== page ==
It is usually a safe bet to surmise that the local government attorney has the authority to settle up to a specific (prearranged) dollar amount that will not be challenged by his or her representative. This assertion especially holds true when mediating politically sensitive or celebrated claims. One final point on politicos. Like it or not, elected public officials are often quickly transformed into paragons of fiscal conservatism once election time rolls around. Your client would be best served if you can avoid, whenever possible, scheduling mediation conferences during annual public budget hearings and election months.
Regardless if you provided the mediator with a written brief in advance. availing yourself of the opportunity to present a brief opening statement, you will be in a position to educate the government representative on the strengths of your case. This is especially helpful in the event the local government attorney restricted his briefing of his client to the bare facts, or in those instances where a briefing was not undertaken, or a last-minute replacement appears.
A Word About
It is important to determine whether the particular public entity with whom you are dealing is self-insured, as compared to those that rely upon commercial liability insurance policies. Further, you will want to know if claims are processed in-house, or if such duties are contracted out to a third party administrator. Third party administrators at times assume a posture much like elected officials when it comes to settling claims with other people’s money. Protracted negotiations over claims translate into lost profits for third party administrators. Of course, there are exceptions to every rule, so do not be surprised when you run up against officials, elected or on the payroll, that will fight you tooth and nail for every cent.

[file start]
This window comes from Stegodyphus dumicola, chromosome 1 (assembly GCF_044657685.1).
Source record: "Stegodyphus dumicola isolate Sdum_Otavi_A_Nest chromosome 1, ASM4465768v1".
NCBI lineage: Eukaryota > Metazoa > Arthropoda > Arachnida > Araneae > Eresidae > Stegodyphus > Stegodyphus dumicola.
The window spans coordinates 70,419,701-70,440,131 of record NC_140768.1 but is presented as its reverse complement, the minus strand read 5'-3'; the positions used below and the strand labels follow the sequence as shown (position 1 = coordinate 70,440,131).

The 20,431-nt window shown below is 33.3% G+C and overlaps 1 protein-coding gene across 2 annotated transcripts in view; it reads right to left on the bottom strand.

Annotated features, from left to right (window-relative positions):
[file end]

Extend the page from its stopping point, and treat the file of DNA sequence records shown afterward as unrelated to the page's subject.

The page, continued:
Mediating with Florida’s local governments does not have to be a mysterious or frustrating experience, so long as you take the time to learn as much as you can about the government representative who will accompany opposing counsel to the negotiation table. ensuring that 1) the representative in question has the authority to settle; and 2) your client understands that any possible payment promised will not be tendered in haste, you are well on your way to a relatively hassle-free mediation session. As in most legal endeavors, the time you exert preparing and asking the right questions up front will greatly assist you in achieving the desired ends. q
1 1981 Fla. Laws ch. 317, codified as Fla. Stat. §768.28(14)(c), served to enable political subdivisions of the State of Florida to hold risk assessment meetings in private, thereby affording local government attorneys the opportunity to openly discuss pending claims with the elected officials they represent.
2 Fla. Stat. §119.07(1) (1993) provides in pertinent part, “Every person who has custody of a public record shall permit the record to be inspected and examined by any person desiring to do so, at any reasonable time, under reasonable conditions, and under supervision by the custodian of the public record or his designee.”
3 Fla. Stat. §286.011(1) (1993) provides, “All meetings of any board or commission of any state agency or authority of any county, municipal corporation, or political subdivision, except as otherwise provided in the Constitution, at which official acts are to be taken are declared to be public meetings open to the public at all times, and no resolution, rule, or formal action shall be considered binding except as taken or made at such meeting.”
Joseph G. Jarret is a partner in the Lakeland law firm of Hardin & Jarret, P.A. where he concentrates in the areas of commercial and civil litigation. A former assistant Manatee County attorney, and past president of the Manatee County Bar Association, he holds a B.S. from Troy State, a masters in public administration from Central Michigan University, a J.D. from Stetson, and a post-graduate certificate in public management from the University of South Florida.
This column is submitted on behalf of the Trial Lawyers Section, Richard A. Gilbert, chair, and D. Keith Wickenden, editor.